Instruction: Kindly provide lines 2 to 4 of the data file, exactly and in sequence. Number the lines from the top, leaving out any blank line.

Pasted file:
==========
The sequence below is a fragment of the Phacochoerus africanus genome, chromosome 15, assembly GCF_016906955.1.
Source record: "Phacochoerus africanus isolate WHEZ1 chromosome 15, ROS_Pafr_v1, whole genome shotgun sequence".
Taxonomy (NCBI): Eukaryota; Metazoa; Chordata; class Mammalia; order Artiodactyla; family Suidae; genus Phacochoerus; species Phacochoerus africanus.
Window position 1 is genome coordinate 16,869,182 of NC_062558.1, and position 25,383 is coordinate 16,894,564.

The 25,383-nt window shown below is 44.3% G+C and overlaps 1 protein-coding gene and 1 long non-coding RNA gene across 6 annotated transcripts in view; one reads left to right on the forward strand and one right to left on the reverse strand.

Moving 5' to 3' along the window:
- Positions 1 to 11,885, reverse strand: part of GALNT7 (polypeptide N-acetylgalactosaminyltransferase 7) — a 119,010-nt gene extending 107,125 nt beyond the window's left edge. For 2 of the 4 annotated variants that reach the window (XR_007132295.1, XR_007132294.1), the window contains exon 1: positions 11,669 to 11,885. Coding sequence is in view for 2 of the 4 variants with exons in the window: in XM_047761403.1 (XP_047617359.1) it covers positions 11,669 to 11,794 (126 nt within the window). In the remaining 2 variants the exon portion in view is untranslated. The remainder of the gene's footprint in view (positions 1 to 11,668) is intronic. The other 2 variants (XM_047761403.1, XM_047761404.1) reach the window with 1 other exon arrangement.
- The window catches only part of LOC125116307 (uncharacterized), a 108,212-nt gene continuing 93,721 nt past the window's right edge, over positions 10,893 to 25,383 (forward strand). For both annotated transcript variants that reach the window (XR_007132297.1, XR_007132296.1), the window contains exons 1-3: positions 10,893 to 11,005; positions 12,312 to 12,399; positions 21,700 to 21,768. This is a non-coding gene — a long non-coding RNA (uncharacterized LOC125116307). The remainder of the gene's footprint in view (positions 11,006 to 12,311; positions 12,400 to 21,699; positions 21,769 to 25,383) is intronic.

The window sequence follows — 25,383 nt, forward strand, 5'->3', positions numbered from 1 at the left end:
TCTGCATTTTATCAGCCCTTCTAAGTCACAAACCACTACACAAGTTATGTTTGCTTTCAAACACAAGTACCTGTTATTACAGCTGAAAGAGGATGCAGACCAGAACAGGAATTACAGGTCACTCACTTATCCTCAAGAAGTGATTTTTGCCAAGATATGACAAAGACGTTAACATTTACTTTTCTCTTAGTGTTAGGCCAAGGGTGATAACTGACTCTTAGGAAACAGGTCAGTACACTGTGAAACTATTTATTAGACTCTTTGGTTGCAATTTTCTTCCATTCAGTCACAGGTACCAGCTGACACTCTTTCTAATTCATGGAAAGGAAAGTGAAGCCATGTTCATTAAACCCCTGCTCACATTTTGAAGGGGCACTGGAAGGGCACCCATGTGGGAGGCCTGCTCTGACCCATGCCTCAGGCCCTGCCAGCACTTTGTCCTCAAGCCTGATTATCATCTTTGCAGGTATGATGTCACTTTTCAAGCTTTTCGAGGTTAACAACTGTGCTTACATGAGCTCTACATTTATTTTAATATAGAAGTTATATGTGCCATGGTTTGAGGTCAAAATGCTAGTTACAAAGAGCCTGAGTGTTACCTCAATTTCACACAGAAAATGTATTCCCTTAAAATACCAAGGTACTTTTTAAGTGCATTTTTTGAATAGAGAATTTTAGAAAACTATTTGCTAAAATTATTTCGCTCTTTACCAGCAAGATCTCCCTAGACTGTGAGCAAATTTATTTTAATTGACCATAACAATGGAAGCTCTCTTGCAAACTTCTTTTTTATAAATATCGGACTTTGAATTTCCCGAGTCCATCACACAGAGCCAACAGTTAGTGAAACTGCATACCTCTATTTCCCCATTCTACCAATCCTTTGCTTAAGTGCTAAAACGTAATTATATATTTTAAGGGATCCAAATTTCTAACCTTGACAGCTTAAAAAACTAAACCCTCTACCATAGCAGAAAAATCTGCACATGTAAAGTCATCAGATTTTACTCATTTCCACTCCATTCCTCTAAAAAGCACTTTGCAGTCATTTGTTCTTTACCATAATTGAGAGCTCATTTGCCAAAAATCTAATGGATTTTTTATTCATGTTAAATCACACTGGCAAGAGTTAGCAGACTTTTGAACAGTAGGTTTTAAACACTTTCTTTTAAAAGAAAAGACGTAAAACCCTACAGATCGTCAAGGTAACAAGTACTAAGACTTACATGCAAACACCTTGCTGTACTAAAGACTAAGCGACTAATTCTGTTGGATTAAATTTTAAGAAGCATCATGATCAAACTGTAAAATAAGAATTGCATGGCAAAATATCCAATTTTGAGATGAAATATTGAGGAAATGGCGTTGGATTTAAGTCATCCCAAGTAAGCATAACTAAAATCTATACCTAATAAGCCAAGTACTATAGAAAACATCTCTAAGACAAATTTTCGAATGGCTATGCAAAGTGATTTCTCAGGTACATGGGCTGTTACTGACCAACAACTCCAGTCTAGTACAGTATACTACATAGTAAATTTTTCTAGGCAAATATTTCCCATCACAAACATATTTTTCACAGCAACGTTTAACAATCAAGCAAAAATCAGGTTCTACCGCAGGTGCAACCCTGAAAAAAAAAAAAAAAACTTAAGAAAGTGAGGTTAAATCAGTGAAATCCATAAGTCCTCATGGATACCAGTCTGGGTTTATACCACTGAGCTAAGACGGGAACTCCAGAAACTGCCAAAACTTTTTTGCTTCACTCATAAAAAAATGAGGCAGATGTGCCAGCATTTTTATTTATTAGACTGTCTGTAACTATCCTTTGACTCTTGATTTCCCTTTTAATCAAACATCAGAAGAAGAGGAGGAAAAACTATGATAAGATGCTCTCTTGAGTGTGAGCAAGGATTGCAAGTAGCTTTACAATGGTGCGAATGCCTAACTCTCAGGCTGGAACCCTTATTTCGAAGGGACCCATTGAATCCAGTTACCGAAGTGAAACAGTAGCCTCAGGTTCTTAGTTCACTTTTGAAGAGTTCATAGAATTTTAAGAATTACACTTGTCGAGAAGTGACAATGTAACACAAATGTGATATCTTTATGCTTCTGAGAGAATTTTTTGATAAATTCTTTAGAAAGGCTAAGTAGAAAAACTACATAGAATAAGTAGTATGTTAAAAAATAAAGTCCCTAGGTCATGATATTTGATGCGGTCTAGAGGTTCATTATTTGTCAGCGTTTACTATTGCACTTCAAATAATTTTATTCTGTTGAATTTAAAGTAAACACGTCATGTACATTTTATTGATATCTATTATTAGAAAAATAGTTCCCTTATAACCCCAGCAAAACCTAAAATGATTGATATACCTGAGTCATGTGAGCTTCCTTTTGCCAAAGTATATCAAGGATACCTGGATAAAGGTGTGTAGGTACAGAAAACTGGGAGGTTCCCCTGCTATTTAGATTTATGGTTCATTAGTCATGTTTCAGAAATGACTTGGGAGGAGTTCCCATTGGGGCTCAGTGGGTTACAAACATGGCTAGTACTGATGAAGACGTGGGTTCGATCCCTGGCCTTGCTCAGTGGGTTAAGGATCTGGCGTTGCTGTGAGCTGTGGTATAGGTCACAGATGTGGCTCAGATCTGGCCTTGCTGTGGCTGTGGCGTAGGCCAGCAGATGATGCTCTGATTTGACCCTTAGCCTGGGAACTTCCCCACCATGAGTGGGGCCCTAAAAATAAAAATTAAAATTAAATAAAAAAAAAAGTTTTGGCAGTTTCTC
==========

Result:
Source record: "Phacochoerus africanus isolate WHEZ1 chromosome 15, ROS_Pafr_v1, whole genome shotgun sequence".
Taxonomy (NCBI): Eukaryota; Metazoa; Chordata; class Mammalia; order Artiodactyla; family Suidae; genus Phacochoerus; species Phacochoerus africanus.
Window position 1 is genome coordinate 16,869,182 of NC_062558.1, and position 25,383 is coordinate 16,894,564.